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The benefits of in-game ads

"I really believe there's long-term potential to benefit developers, publishers and consumers alike," reckons Crackdown producer Phil Wilson of the recent trend for brand-imaging (shudder) in gaming. It's a controversial statement, and a controversial topic - primarily because it turns us from being gamers into being, as Wilson says, "consumers."

To his credit, Phil does add "did I really just call you a consumer? I'll get my coat..." to the end of a column he's written for the latest issue of the UK's Xbox 360 World magazine. But, despite his light and honest discussion of the topic, the Crackdown developer is clearly a supporter of the new shift into bringing in-game ads to our eyes. Thankfully, though, he's also a supporter of the right ad for the right moment.

"Advertising must never obstruct the game experience. Nobody is willing to endure any patently needless extra bollocks. It must also uphold rather than debase the game's perceived reality. Don't even think about stashing a Lucozade vending machine in the depths of a raid-able tomb!"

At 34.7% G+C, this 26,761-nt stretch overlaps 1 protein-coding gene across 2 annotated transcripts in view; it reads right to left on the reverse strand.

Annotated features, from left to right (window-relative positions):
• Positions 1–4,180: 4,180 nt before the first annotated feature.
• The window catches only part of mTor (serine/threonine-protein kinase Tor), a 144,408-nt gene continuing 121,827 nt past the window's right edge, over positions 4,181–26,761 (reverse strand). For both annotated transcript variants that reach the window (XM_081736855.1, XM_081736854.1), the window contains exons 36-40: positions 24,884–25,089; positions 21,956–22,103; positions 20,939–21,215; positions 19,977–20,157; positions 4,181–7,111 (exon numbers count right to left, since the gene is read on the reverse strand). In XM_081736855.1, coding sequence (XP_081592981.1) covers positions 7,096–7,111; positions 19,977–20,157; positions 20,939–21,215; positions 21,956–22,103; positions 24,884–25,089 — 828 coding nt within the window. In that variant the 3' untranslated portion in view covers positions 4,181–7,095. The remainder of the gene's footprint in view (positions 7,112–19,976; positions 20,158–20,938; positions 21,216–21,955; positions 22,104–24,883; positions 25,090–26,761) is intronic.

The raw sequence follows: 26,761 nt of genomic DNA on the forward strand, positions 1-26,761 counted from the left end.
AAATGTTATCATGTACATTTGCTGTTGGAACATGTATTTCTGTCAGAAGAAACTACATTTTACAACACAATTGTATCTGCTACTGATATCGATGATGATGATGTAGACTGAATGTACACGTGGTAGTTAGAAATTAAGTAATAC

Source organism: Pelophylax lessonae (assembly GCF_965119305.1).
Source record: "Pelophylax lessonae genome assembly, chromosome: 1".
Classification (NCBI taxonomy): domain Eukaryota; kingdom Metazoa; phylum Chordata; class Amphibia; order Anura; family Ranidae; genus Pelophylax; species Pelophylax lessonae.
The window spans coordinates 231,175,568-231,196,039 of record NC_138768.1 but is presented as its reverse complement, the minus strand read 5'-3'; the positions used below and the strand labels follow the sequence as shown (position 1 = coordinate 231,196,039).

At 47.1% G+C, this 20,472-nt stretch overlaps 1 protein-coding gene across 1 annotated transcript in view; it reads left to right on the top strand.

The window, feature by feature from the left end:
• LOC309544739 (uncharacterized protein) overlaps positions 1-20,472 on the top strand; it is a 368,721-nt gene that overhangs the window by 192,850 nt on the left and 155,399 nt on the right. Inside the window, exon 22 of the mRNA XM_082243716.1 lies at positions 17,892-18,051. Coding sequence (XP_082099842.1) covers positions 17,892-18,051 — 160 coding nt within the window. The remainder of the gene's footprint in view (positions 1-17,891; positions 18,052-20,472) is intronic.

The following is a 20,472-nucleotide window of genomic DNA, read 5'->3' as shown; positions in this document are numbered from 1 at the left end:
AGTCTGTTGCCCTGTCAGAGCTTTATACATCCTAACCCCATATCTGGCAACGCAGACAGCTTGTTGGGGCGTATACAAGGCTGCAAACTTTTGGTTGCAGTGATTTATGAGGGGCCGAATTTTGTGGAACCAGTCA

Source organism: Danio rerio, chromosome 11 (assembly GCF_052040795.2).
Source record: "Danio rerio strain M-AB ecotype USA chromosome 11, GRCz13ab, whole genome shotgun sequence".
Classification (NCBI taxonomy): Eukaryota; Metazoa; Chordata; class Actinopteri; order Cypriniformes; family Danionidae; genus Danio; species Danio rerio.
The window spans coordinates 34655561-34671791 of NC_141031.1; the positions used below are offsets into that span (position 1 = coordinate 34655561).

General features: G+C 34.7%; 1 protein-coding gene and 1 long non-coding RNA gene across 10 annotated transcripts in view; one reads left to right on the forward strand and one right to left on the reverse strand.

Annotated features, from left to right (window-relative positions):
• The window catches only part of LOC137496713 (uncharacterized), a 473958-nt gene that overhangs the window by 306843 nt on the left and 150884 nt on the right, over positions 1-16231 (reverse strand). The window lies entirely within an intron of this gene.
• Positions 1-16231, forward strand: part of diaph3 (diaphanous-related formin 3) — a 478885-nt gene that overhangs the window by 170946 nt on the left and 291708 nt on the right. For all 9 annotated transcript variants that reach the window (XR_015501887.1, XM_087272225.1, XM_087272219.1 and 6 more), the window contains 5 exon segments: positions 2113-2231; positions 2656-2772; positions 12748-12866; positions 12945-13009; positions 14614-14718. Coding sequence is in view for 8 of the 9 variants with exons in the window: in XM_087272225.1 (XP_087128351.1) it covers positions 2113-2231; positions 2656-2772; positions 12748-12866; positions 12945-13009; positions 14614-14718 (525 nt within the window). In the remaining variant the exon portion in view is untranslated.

If you've played Crackdown online you might have noticed ads like the one pictured above. It's this sort of wrong-headed subject selection that Wilson wants to avoid: "I for one happily learned the release date of the movie 300 purely by chance while juggling the corpse of a hapless noob Crackdowner high above the rooftops. But then it went wrong...oh so wrong! I turned a corner only to find that The Royal Navy was recruiting the people of my city. WTF!?"

Er... so, what were the benefits then? From a gamer's viewpoint, we can think of very few. But for developers, the rewards can be high. Wilson points out that while the designer in him doesn't want to sell out, "the project manager side sees increased pressure to fund ever more epic experiences only for a jaded, seen-it-all-before audience to pay the same unit price they did 10 years ago. If we can recoup anything from advertising then, hell, we should!"

Can ads negatively affect your game? Surely developers will fight pressure to have Sam Fisher extol the virtues of his shaving gel selection during a mission? Or ignore suggestions from 'blue sky thinkers' perched on bean-bags that maybe Lara should drink Lucozade instead of use first aid packs? No one has the answers now, but so long as we have designers like Phil Wilson, at least we can count on in-game advertising being almost bearable. Can't we?

May 15, 2007

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